Many of Nation’s Sewage Systems Desperately Need Upgrades

Tue July 20, 2004 - National Edition

MILWAUKEE (AP) A decade ago, Milwaukee opened a $2.8 billion deep tunnel sewer system to help eliminate sewage dumpings into Lake Michigan, the city’s source of drinking water.

But within two weeks this year, the city and some suburbs dumped 4.6 billion gallons of untreated sewage after heavy rains, angering residents, environmentalists and Milwaukee’s big-city neighbor to the south.

Milwaukee’s sewage dumping is typical of a problem plaguing other cities such as St. Louis, Pittsburgh, Atlanta and Detroit.

The Environmental Protection Agency estimates that as much as 860.5 billion gallons of sewage are dumped a year into rivers and lakes nationwide.

Many cities have inadequate sewer systems –– some with pipes as old as a century –– that can’t keep up with heavy rains and need billion-dollar, decades-long updates.

“The basic point is that sewer overflows are a large national problem and the problem did not develop overnight,” said Ben Grumbles, acting assistant administrator of the EPA’s water division. “It developed over many decades.”

Milwaukee also had to dump more than 2 million gallons into waterways this month, mostly due to sewer error.

Mayor Tom Barrett ordered an audit of the agency that runs the system, which is working on $900 million of court-ordered sewer improvements.

But those upgrades may not persuade 29-year-old Carly Daniels to take to the lake right away.

She recently watched her 3-year-old son play in the sand at a Milwaukee beach not far from a sign that indicated good water quality in Lake Michigan.

“I won’t let him go in the water. It’s disgusting,” she said. “It’s the thought of that much being dumped into the water.”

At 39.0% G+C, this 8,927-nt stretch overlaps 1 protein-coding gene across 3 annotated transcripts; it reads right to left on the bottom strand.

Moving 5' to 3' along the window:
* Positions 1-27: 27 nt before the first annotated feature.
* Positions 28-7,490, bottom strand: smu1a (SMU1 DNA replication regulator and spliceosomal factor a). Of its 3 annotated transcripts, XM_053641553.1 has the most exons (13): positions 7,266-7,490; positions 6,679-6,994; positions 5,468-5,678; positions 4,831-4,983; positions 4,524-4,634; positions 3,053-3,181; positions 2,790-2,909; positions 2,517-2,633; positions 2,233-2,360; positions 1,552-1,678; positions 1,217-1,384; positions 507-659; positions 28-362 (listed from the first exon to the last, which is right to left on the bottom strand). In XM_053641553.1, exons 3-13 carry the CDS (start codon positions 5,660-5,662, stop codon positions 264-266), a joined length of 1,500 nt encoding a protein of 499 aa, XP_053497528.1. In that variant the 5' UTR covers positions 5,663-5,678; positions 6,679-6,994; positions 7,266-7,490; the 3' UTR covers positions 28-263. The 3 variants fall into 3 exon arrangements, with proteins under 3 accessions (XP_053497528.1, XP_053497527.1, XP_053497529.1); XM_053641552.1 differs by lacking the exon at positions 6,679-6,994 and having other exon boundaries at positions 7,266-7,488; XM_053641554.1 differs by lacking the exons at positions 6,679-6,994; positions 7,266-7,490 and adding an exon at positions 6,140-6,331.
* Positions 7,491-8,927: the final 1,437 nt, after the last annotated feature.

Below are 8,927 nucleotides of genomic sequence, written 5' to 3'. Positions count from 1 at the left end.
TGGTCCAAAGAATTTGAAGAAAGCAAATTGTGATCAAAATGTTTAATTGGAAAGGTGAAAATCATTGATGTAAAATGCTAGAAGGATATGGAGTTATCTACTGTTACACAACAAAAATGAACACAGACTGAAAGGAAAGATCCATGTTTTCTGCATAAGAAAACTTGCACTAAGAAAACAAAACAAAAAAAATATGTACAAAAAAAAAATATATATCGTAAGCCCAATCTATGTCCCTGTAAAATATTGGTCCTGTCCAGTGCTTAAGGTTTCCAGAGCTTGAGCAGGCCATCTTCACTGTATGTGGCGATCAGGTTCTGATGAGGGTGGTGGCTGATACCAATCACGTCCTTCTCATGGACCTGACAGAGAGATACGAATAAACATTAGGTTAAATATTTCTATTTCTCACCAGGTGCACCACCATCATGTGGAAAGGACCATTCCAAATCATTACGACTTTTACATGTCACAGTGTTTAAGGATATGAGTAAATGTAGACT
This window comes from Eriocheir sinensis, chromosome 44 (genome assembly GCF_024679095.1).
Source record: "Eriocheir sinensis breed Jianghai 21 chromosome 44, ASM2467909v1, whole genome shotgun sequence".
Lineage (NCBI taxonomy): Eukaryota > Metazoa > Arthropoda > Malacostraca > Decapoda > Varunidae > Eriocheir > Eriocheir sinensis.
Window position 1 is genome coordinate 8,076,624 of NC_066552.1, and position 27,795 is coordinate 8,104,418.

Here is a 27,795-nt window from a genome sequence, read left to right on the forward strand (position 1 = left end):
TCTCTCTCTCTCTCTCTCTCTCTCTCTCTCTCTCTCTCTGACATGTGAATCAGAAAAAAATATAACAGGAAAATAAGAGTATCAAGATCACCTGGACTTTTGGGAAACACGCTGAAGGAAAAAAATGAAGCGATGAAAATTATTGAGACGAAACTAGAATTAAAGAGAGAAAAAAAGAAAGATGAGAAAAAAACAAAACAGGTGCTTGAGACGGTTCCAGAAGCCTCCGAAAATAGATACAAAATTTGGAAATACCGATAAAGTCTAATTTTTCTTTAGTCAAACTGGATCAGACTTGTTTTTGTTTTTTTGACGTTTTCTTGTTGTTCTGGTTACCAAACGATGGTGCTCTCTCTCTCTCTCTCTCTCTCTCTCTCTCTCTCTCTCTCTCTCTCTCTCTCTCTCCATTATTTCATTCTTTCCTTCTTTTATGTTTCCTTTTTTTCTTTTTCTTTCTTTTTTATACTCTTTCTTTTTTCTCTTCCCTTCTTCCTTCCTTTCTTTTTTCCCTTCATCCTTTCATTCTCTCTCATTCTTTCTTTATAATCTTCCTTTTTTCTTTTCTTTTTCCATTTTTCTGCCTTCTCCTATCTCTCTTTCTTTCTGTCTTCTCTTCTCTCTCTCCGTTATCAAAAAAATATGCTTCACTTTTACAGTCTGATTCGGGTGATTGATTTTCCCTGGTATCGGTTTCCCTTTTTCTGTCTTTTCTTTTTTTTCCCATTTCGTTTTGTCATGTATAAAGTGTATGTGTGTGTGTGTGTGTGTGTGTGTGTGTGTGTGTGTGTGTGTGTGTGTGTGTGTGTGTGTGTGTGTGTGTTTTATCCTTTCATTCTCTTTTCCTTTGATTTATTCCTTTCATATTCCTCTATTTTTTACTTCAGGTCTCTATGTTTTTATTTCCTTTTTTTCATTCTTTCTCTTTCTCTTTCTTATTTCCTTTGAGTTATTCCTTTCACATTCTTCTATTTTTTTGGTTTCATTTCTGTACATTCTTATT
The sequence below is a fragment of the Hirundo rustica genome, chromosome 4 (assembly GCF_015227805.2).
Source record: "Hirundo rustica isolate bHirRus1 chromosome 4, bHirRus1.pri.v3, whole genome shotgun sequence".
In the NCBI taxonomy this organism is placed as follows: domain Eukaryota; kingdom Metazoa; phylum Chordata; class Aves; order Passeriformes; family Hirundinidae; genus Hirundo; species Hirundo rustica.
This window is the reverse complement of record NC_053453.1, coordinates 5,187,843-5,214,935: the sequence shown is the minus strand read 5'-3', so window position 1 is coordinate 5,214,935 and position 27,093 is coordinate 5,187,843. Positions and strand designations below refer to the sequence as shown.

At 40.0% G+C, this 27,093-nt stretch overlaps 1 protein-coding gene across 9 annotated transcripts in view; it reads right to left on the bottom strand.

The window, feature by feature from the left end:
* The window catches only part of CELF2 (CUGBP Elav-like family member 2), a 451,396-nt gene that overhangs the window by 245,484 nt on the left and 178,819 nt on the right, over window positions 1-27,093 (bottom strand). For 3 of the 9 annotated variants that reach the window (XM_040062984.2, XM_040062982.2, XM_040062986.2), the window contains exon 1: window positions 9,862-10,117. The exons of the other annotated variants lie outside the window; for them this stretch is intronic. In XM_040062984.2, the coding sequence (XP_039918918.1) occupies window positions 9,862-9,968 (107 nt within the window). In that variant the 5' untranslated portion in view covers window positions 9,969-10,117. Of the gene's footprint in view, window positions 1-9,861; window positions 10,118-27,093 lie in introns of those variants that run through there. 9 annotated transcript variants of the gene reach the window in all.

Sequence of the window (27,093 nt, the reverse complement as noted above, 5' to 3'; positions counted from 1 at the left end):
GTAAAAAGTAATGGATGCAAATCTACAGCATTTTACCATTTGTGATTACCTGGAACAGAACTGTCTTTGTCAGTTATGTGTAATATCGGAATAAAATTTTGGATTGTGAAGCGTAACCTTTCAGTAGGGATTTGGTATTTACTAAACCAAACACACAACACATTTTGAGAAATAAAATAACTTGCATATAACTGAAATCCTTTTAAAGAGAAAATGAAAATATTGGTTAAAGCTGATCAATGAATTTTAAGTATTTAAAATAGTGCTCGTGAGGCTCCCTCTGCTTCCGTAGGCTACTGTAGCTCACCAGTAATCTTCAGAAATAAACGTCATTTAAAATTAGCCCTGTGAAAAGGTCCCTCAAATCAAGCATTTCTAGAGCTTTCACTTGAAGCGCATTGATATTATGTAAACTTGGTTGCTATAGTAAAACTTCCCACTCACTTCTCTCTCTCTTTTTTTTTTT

In 1993 Milwaukee opened a 405 million-gallon tunnel system that holds sewage and water until treatment plants can clean them of biological contaminants that cause disease and pollutants such as fertilizers from yard and street runoff.

Sandra McLellan, an assistant scientist at the Great Lakes WATER Institute in Milwaukee, said both types of contaminants are worrisome, but scientists are especially concerned about how runoff affects a lake’s ecosystem.

Biological contaminants eventually die, but runoff pollution doesn’t, she said.

Whatever is in Milwaukee’s sewage overflows, it’s caused Chicago Mayor Richard Daley to blame the city for recent Illinois beach closings.

“That’s a lot of garbage. It’s going to float down here,” Daley has said.

EPA officials say that’s impossible.

Most of Milwaukee’s sewage flows to plants through a sanitary system, which has separate pipes for rain runoff and wastewater from homes. The rest flows through an older combined sewer, which has one pipe to capture everything.

Most of what was dumped after heavy May rains was from the combined sewers, which were designed to overflow so sewage won’t back up into basements. In Milwaukee, it’s estimated the combined sewer overflows contain 15 percent raw sewage.

Of the more than 20,000 sewer systems nationwide, 752 are combined systems, mostly built before the 1950s. Since then, cities have built sanitary systems.

Sometimes sewage is not treated or only partially treated to remove contaminants but still released, often after heavy rains. That’s when it can become illegal.

A decade ago, the EPA issued a rule, made into a law by Congress in 2000, that required cities with combined systems to develop a plan to prevent overflows. About 34 percent have done so, said Jim Hanlon, director of EPA’s office of wastewater management.

The government generally prohibits sanitary sewer overflows and allows only a certain number of combined sewer overflows, depending on the waterway.

Ken Kirk of the Association of Metropolitan Sewerage Agencies criticized the EPA for not providing enough money for sewer system upgrades.

He noted the agency used to provide grants for most repairs but now has a loan program that provides up to 7 percent of repair costs.

Like Milwaukee, other cities are doing major upgrades.

• St. Louis’ combined sewer system dumped 26 billion gallons of sewage a year into the Mississippi and another river since 1995. The district started a $3.7 billion, 20-year upgrade last year.

• Atlanta is working on a $3.2 billion upgrade to its aging system, which has dumped 10.6 billion gallons into streams and the Chattahoochee River since 2002.

• In Allegheny County, PA, an estimated 16 billion gallons overflow from sewers into rivers annually. The county, home to Pittsburgh, is under orders to do $3 billion in upgrades.

• Detroit has dumped 49.1 billion gallons from its combined sewers into rivers since 2002. The city is spending $1 billion on upgrades.